UW Interactive Data Lab. In this map of crime rates in Canada, the raw counts of the reported crime of “mischief” (leftmost image) gives the impression that the southern provinces are the most dangerous.
The per-capita rate of crimes (center) gives the impression that the northern provinces are the most dangerous. This conflict can be resolved by modeling Bayesian Surprise rather than crime directly. The Surprise map (right) uses internal models of expectation to determine locations where crime is higher or lower than expected: Quebec and Ontario have lower than expected crime rates, while the Prairie Provinces have slightly more crime than would be expected given their population. Abstract. CSDL - IEEE Computer Graphics and Applications - Table of Contents. Loading [Contrib]/a11y/mathjax-sre.js The Community for Technology Leaders CSDL Home IEEE Computer Graphics and Applications 2017 vol. 37 Issue No. 02 - Mar.
-Apr. Issue No. 02 - Mar. -Apr. Front Cover (PDF) pp. c1. Papers. New Directions for Evaluation - Volume 2013, Issue 139 - Data Visualization, Part 1. IEEE Xplore Document - Machine Learning. IEEE Xplore Document - Machine Learning. 50YearsDataScience. Sex as an Algorithm: The Theory of Evolution Under the Lens of Computation. Review articles By Adi Livnat, Christos Papadimitriou Communications of the ACM, Vol. 59 No. 11, Pages 84-93 10.1145/2934662 Comments Look around you, and you will be stunned by the work of evolution.
According to Nobel Laureate Jacques Monod, a strange thing about evolution is that all educated persons think they understand it fairly well, and yet very few—if any, one may grumble—actually do. Understanding evolution is essential: "Nothing in biology makes sense except in the light of evolution," famously said the eminent 20th century biologist Theodosius Dobzhansky. And evolution is closer to home than black holes and other mysteries of science—it feels almost like your family history. Back to Top Key Insights Mathematics has informed the theory early on. Infovis survey. Tukey : The Future of Data Analysis. The Annals of Mathematical Statistics The Future of Data Analysis John W.
Tukey Full-text: Open access. UW Interactive Data Lab. We present Vega-Lite, a high-level grammar that enables rapid specification of interactive data visualizations.
Vega-Lite combines a traditional grammar of graphics, providing visual encoding rules and a composition algebra for layered and multi-view displays, with a novel grammar of interaction. Users specify interactive semantics by composing selections. In Vega-Lite, a selection is an abstraction that defines input event processing, points of interest, and a predicate function for inclusion testing.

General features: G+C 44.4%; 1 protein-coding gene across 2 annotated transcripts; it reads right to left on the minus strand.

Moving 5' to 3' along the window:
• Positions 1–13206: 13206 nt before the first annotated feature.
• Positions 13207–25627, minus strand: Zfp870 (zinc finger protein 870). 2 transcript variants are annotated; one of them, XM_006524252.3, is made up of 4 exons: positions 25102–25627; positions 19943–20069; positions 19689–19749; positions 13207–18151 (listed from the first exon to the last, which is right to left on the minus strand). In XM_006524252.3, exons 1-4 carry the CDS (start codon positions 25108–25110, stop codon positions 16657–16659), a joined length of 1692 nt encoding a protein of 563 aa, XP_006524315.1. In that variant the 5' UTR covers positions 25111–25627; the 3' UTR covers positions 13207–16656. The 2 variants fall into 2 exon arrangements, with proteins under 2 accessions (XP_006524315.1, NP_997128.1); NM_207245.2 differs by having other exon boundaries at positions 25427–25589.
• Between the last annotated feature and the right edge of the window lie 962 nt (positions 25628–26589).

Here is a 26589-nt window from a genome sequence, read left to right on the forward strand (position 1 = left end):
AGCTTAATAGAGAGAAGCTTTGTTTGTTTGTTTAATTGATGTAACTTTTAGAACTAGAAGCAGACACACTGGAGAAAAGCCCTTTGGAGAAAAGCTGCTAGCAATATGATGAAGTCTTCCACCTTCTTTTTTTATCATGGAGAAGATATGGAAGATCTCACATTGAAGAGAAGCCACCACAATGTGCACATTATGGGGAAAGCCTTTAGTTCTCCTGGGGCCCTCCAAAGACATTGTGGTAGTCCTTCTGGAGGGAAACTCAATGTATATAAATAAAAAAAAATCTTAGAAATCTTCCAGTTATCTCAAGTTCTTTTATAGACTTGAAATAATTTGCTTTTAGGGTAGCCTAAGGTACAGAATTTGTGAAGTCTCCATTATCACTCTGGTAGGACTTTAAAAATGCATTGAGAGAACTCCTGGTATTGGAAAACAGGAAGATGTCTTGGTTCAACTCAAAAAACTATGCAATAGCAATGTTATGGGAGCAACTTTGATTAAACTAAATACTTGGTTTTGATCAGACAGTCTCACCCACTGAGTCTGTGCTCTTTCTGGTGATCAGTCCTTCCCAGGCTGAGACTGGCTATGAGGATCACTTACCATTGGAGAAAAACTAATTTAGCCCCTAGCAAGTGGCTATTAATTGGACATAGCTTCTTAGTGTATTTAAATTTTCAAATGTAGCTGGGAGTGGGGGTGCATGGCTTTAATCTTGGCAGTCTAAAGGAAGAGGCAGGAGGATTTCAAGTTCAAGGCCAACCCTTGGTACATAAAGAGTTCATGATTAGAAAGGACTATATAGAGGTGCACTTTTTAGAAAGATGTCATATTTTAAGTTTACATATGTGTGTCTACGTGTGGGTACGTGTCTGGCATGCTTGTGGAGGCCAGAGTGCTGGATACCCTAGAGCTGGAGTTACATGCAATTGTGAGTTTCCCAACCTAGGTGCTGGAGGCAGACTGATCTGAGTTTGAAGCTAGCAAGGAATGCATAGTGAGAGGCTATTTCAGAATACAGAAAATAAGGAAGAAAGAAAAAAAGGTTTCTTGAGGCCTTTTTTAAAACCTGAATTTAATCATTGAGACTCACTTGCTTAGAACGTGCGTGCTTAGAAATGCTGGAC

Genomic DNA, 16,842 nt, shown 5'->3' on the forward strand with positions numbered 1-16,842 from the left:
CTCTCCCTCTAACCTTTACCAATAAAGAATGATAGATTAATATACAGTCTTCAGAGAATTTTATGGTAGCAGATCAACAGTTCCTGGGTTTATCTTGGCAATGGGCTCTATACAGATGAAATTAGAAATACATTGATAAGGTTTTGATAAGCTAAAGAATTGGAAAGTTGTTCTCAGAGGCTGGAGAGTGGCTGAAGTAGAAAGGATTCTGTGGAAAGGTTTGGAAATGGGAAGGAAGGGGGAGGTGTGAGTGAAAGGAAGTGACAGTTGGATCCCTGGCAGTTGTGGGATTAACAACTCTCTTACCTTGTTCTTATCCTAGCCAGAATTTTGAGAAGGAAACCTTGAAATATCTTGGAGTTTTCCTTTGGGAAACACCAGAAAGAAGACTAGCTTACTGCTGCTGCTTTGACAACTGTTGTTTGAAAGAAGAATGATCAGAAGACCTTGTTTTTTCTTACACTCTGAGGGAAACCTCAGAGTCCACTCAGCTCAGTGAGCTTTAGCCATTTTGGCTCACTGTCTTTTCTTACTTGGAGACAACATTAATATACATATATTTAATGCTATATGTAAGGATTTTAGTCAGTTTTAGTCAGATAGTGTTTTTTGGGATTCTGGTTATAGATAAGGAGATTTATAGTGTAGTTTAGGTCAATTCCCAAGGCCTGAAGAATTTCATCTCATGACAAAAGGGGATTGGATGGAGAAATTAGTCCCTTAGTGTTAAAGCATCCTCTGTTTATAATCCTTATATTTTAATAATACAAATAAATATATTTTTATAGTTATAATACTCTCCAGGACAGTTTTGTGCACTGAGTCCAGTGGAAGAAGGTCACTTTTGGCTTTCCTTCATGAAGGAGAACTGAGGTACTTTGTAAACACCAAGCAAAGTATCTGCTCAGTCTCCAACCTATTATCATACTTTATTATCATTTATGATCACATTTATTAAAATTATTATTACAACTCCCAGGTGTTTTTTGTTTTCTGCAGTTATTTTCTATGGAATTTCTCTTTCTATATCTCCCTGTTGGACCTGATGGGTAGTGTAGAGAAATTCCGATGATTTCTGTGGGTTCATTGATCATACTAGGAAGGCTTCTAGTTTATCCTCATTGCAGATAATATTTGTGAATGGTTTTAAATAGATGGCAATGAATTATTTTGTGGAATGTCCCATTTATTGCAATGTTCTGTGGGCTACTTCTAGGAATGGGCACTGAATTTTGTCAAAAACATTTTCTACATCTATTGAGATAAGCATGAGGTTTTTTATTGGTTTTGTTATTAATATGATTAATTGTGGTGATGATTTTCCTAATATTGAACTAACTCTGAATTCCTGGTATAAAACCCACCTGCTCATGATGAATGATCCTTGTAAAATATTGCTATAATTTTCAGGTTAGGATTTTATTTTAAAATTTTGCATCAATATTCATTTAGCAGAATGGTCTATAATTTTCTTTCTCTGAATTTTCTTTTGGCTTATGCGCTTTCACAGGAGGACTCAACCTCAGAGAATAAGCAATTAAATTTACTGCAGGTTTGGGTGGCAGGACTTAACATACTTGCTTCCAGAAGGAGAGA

Selections parameterize visual encodings by serving as input data, defining scale extents, or by driving conditional logic. The Vega-Lite compiler automatically synthesizes requisite data flow and event handling logic, which users can override for further customization. Software release expected in Fall 2016. Computing Now - IEEECS. 7 Classic Foundational Vis Papers You Might not Want to Publicly Confess you Don’t Know.
(In my last post I introduced the idea of regularly posting research material in this blog as a way to bridge the gap between researchers and practitioners.
Some people kindly replied to my call for feedback and the general feeling seems to be like: “cool go on! Rock it! We need it!”. Ok, thanks guys your encouragement is very much needed. I love you all. An Illustrated Tour of the Pie Chart Study Results – eagereyes. In two papers, Drew Skau and I recently showed that our idea of how we read pie charts is wrong, that donut charts are no worse than pie charts, and a few more things.
Here is a detailed walk-through of the results of the three studies we conducted for this purpose. Let’s go on a little journey through some real data and do a little science together! For my talk at Information+, I redid the figures we had used in the EuroVis pie chart papers, both for the papers themselves and for the presentations. The result is much clearer, I think. Analytical Review of Data Visualization Methods in Application to Big Data. Golden STS268. The Golden Age of Statistical Graphics. Michael Friendly.
The Golden Age of Statistical Graphics. Ststistical Science, vol. 23, no. 4, pp. 502–535, 2008. Download: from web | via doi Statistical graphics and data visualization have long histories, but their modern forms began only in the early 1800s. Between roughly 1850 to 1900 (± 10), an explosive growth occurred in both the general use of graphic methods and the range of topics to which they were applied.